A. The Fitzgerald Act, the Shelley--Maloney Act, and the De-recognition of California's State Apprenticeship Council for Federal Purposes Plaintiffs' injunctive relief request concerns the following congressional enactment act and California laws. "Congress enacted the Fitzgerald Act [, 29 U.S.C. § 50,] in 1937 for the purposes of protecting apprentices through the establishment of minimum labor standards, promoting apprenticeship as a system of training skilled workers and encouraging the federal government to cooperate with state agencies in formulating apprentice standards." Joint Apprenticeship & Training Council of Local 363, Int'l Bhd. of Teamsters, AFL-CIO v. New York State Dep't of Labor, 984 F.2d 589, 591 (2d. Cir. 1993). The Fitzgerald Act provides in relevant part:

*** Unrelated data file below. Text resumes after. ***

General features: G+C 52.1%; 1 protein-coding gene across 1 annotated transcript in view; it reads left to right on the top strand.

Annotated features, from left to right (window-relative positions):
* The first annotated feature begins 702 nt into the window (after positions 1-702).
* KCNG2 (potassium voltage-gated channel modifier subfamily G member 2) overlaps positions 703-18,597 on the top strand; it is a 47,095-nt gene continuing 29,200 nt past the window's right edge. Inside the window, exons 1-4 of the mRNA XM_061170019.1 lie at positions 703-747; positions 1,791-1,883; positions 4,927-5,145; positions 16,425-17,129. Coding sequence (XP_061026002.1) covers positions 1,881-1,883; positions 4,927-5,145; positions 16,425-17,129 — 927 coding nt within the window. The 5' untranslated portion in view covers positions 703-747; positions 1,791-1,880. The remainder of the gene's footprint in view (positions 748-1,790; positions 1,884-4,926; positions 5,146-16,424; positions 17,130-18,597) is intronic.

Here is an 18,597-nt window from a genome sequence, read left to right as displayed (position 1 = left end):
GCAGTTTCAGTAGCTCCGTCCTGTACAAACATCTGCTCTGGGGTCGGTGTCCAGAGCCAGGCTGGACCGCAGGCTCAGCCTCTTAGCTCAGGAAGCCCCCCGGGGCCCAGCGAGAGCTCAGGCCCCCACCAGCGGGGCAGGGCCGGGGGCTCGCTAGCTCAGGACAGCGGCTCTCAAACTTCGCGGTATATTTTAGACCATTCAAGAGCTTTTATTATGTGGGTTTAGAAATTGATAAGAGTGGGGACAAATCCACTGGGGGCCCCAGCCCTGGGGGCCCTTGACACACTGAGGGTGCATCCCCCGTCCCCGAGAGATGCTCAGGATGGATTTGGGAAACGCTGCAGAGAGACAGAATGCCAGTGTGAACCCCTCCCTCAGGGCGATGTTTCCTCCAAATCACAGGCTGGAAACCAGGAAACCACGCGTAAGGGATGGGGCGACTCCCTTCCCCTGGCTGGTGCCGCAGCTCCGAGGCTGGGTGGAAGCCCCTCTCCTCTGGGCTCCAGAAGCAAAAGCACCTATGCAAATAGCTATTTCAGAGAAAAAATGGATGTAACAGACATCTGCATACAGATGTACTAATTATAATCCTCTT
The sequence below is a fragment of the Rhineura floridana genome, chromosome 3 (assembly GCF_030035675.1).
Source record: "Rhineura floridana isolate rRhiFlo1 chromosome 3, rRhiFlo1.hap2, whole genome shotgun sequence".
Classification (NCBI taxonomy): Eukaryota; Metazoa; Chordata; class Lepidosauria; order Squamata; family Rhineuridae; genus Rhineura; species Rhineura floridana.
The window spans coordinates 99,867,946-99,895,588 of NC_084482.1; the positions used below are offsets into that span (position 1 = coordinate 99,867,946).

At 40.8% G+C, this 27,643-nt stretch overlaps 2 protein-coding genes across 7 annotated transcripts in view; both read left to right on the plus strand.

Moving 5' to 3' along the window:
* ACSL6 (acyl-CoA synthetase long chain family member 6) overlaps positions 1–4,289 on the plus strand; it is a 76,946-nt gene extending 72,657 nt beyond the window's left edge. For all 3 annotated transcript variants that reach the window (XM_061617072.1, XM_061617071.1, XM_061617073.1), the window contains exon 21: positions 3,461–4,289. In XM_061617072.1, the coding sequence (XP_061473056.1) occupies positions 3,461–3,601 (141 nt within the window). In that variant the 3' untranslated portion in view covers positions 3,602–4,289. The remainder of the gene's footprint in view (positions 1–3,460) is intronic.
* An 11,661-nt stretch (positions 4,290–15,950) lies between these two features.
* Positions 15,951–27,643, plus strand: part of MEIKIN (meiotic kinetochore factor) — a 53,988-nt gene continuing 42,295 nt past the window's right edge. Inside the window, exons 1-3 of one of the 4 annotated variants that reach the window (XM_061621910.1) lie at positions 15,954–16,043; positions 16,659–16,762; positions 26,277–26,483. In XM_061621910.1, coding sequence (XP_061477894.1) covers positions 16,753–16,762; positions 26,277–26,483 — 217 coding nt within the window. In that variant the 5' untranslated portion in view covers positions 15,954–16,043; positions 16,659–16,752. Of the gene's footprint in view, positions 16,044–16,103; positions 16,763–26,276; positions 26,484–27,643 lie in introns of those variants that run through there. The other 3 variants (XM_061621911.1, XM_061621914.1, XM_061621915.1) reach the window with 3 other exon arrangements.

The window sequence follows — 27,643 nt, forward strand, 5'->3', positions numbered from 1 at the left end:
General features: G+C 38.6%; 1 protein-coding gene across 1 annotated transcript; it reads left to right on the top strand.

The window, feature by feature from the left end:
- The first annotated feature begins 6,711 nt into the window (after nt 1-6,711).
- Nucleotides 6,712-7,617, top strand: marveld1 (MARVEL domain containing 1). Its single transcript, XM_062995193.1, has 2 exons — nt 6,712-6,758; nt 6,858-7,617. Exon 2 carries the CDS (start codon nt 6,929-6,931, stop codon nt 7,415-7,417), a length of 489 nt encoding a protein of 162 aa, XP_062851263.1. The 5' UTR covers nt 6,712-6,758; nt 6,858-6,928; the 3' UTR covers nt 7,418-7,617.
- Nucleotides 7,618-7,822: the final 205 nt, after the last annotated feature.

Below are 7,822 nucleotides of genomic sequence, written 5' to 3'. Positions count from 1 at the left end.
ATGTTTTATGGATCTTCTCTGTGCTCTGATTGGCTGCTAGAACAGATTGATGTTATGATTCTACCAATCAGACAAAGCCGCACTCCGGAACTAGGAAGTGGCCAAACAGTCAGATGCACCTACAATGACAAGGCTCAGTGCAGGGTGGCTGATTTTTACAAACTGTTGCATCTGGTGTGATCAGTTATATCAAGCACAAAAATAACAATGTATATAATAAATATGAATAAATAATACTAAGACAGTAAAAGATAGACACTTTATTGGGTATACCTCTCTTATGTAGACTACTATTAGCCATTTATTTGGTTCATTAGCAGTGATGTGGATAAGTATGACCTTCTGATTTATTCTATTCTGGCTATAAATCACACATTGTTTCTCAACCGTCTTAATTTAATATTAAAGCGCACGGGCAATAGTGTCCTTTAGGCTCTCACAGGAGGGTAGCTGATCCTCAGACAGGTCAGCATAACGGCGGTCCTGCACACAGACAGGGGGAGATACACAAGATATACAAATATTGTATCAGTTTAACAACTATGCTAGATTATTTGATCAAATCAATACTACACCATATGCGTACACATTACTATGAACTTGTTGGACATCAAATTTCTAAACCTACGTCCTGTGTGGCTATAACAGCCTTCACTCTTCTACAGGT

The Secretary of Labor is authorized and directed to formulate and promote the furtherance of labor standards necessary to safeguard the welfare of apprentices, to extend the application of such standards by encouraging the inclusion thereof in contracts of apprenticeship, to bring together employers and labor for the formulation of programs of apprenticeship, to cooperate with State agencies engaged in the formulation and promotion of standards of apprenticeship....
29 U.S.C. § 50. In 1977, the Department of Labor promulgated regulations, 29 C.F.R. part 29, under the Fitzgerald Act "to establish, for certain Federal purposes, labor standards, policies and procedures for the registration, cancellation and deregistration of apprenticeship programs, and apprenticeship agreements." Apprenticeship Programs, Labor Standards for Regulation, Amendment of Regulations, 72 Fed. Reg. 71020 (Dec. 13, 2007)(summary).